Russia's attack on Ukraine is Europe's biggest war since World War II, and the warfare itself much different.
Cyber and electronic warfare are both playing important roles, and electronic warfare has been the most visible.
The intense support Ukraine has gotten from Western countries has included cyber operations.
Russia's attack on Ukraine is the biggest war in Europe since World War II, and warfare has changed a lot since the Allies defeated Nazi Germany.
Although World War II-era GIs might recognize jet aircraft and shoulder-fired missiles, the battles that Ukraine and Russia are fighting in cyberspace and on the electronic spectrum would likely be more puzzling.
Shadowy forms of warfare
Cyber warfare and electronic warfare are both playing important roles in Ukraine. Electronic warfare is especially important on modern battlefields, and it has been the most visible in Ukraine.
The US Department of Defense defines electronic warfare as military activities that use electromagnetic energy to attack or disrupt an adversary's activity. It can affect everything that uses electricity and can be waged by ground, air, land, sea, and space.
There are three broad divisions of electronic warfare: Electronic Attack uses electromagnetic energy to disrupt or deny the enemy's use of the electromagnetic spectrum. Electronic Protection defends friendly forces' access to the electromagnetic spectrum. Electronic Warfare Support identifies and lists friendly and enemy electronic emissions to enable electronic attack or protection.
A prominent example of electronic warfare in Ukraine is the interception and disruption of electronic communications. Intercepted Russian communications have shown that Russian units can't talk effectively to each other or to Moscow, often due to Ukrainian interference.
Russia's military uses large, heavily armored vehicles to carry its electronic-warfare systems, but those vehicles are easy to identify visually and electronically. Ukrainian drones have been able to spot them on video and to pick up their electronic emissions.
"This makes them immediately targetable, as they are considered high-value targets," said Herm Hasken, a partner and senior operations consultant at MarkPoint Technologies, told Insider.
That also applies to Ukrainian targeting of Russia's multiple launch rocket systems. "Ukrainian counter-battery [fire] and attack by drone is becoming more effective," added Hasken, who has extensive special-operations and intelligence-community experience — including time US Special Operations Command's chief cryptologist — and several combat deployments.
Cyberwarfare has played a much smaller role in Ukraine than was expected, but it has had an impact before and during the conflict.
It is used to disrupt, destroy, and deny an adversary's access to its networks and the internet. Cyberweapons come in many forms, including wipers to delete data from devices, website defacements to discredit and mock targets, and distributed denial-of-service attacks to overwhelm websites and networks with artificial traffic.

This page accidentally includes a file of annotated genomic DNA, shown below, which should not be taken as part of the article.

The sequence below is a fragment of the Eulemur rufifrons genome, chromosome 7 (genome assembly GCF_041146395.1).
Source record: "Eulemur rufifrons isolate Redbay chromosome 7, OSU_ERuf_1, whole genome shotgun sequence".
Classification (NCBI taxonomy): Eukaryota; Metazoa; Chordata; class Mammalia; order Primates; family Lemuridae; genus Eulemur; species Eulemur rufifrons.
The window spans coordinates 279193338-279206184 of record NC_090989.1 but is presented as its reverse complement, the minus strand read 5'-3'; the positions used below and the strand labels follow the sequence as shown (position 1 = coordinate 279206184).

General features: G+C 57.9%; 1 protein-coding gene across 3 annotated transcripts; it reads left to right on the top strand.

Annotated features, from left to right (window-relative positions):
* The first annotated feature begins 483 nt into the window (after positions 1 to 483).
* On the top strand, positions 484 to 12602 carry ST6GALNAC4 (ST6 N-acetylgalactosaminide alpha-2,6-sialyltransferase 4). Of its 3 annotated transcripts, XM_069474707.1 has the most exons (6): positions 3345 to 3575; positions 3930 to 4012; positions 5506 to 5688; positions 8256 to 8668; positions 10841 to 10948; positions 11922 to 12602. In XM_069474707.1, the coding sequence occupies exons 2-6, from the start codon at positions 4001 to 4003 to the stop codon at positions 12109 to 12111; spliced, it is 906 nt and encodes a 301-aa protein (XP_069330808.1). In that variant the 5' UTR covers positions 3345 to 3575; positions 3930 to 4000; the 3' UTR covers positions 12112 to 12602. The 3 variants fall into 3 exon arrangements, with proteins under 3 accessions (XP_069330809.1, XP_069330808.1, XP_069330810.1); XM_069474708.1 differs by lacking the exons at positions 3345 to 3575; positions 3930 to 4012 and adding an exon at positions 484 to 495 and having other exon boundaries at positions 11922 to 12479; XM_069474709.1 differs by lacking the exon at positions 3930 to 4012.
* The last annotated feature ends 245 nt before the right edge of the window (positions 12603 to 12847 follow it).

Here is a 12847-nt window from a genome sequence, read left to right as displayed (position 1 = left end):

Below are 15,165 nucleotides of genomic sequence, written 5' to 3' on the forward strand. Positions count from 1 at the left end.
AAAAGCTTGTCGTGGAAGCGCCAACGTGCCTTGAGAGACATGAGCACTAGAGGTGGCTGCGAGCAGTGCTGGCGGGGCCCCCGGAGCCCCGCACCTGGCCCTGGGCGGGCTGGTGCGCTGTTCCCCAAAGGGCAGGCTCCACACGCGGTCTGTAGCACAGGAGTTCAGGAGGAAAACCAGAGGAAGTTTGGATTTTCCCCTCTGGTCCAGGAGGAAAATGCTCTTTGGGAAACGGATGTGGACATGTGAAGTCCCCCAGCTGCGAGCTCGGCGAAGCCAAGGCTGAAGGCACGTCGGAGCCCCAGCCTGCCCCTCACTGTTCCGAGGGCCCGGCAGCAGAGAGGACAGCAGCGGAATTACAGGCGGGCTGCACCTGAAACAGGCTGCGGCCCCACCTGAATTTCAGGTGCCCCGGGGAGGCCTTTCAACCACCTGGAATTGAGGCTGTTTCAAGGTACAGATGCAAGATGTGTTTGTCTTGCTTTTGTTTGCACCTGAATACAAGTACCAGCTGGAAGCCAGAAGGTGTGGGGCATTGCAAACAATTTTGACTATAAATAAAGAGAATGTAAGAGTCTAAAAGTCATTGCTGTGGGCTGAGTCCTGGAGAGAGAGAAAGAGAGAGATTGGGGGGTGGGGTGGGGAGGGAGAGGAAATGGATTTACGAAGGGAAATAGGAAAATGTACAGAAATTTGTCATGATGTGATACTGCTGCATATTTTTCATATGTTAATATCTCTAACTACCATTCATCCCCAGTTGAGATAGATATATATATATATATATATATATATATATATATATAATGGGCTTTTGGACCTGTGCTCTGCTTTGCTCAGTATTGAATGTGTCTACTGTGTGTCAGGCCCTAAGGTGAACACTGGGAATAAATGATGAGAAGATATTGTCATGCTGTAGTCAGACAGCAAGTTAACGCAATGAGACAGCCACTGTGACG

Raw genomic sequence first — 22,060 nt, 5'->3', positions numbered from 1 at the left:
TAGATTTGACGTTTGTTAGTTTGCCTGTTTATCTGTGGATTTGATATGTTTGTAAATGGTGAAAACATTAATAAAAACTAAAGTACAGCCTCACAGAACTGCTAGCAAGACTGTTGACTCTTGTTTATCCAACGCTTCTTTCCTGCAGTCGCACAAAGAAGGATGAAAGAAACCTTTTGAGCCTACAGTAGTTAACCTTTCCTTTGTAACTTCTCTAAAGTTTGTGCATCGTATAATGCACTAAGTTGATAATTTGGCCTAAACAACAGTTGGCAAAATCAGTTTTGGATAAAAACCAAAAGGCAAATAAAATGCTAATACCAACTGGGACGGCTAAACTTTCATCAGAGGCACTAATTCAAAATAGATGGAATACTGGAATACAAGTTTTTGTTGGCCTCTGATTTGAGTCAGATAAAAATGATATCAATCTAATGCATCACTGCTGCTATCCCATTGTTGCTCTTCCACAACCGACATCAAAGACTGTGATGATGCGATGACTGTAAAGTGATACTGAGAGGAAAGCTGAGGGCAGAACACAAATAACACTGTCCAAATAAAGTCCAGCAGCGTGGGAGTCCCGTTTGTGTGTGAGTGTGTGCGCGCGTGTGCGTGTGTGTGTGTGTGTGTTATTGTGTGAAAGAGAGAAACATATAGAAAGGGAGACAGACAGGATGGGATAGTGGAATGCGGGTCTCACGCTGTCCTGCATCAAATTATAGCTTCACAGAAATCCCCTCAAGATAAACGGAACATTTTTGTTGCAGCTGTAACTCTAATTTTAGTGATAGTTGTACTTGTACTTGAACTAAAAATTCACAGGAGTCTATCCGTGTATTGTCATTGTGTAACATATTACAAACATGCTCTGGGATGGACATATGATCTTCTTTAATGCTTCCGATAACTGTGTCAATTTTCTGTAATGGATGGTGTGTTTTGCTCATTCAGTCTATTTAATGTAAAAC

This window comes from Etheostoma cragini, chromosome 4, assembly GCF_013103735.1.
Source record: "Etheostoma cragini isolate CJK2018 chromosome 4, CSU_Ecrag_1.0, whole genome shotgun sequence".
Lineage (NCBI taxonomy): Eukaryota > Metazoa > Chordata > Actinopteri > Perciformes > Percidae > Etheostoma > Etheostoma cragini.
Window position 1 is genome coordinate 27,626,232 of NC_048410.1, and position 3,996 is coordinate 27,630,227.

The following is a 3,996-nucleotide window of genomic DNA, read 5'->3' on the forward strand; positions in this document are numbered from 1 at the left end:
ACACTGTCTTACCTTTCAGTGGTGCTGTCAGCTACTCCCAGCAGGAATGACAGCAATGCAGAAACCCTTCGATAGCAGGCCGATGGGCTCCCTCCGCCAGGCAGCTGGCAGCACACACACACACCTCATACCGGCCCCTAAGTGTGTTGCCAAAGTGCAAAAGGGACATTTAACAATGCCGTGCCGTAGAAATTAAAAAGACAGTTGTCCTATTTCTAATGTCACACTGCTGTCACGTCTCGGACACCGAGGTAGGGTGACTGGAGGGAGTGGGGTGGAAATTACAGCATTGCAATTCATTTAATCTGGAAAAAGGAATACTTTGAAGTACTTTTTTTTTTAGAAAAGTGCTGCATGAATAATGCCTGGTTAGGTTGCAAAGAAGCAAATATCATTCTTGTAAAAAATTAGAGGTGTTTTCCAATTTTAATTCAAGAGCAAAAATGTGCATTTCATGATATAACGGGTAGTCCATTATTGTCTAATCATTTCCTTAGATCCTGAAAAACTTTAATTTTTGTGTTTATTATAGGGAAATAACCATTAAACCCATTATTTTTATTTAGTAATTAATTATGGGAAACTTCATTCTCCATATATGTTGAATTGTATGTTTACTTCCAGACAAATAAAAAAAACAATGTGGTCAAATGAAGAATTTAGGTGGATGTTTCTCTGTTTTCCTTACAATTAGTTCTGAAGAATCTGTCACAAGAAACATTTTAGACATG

Russia has used wipers against official Ukrainian websites and networks. Its biggest cyberattack thus far was the use of the wiper "AcidRain" against the modems and routers of the Viasat satellite communications network. As often happens with cyberweapons, AcidRain spread beyond its intended targets and took down services in other countries, affecting thousands of people, US officials say.
A little help from friends
Ukraine isn't fighting Russia on its own. The US and other countries have provided tens of billions of dollars' worth of weapons, and Western intelligence services have provided Ukraine with timely and accurate intelligence on Russian units and on Moscow's plans.
Recently, the US revealed that it had carried out offensive cyber operations in support of Ukraine. Gen. Paul Nakasone, director of the National Security Agency and commander of US Cyber Command, told Sky News that the US has "conducted a series of operations across the full spectrum: offensive, defensive, [and] information operations."
Nakasone didn't elaborate on those operations or describe their targets but the White House said they didn't cross the line that President Joe Biden has set about engaging Moscow directly.
The need for innovation and adaptability in a modern conflict are probably the most important takeaways for the US military from the war in Ukraine, Hasken said, arguing that the Pentagon should conduct a rapid review to determine how to combine cyber capabilities, special-operations forces, and space-based assets to overcome emerging threats — especially the anti-access/area-denial systems, known as A2/AD, that China is deploying to hinder US operations in the Western Pacific.
"If we are to learn anything from the current nature of warfare in Ukraine, it is that 'one size does not fit all,'" Hasken told Insider. "The US military must consider what tactics and technology will be required to combat A2/AD strategies of near-peer adversaries and competitors, particularly in the Indo-Pacific."
Stavros Atlamazoglou is a defense journalist specializing in special operations, a Hellenic Army veteran (national service with the 575th Marine Battalion and Army HQ), and a Johns Hopkins University graduate.
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